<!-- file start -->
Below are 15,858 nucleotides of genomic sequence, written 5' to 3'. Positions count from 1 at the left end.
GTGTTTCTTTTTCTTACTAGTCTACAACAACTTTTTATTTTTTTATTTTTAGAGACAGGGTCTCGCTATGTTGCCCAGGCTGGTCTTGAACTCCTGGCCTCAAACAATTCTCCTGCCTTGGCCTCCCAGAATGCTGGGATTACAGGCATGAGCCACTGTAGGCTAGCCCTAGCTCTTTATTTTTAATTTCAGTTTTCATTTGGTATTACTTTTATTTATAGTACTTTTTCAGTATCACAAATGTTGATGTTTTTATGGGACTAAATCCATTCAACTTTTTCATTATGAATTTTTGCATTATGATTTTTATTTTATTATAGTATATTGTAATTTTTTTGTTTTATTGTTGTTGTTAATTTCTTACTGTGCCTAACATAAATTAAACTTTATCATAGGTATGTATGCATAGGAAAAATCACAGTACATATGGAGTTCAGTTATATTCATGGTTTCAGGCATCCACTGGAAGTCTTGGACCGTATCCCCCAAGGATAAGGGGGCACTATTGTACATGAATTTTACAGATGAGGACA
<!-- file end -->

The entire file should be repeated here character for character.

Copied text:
Below are 15,858 nucleotides of genomic sequence, written 5' to 3'. Positions count from 1 at the left end.
GTGTTTCTTTTTCTTACTAGTCTACAACAACTTTTTATTTTTTTATTTTTAGAGACAGGGTCTCGCTATGTTGCCCAGGCTGGTCTTGAACTCCTGGCCTCAAACAATTCTCCTGCCTTGGCCTCCCAGAATGCTGGGATTACAGGCATGAGCCACTGTAGGCTAGCCCTAGCTCTTTATTTTTAATTTCAGTTTTCATTTGGTATTACTTTTATTTATAGTACTTTTTCAGTATCACAAATGTTGATGTTTTTATGGGACTAAATCCATTCAACTTTTTCATTATGAATTTTTGCATTATGATTTTTATTTTATTATAGTATATTGTAATTTTTTTGTTTTATTGTTGTTGTTAATTTCTTACTGTGCCTAACATAAATTAAACTTTATCATAGGTATGTATGCATAGGAAAAATCACAGTACATATGGAGTTCAGTTATATTCATGGTTTCAGGCATCCACTGGAAGTCTTGGACCGTATCCCCCAAGGATAAGGGGGCACTATTGTACATGAATTTTACAGATGAGGACA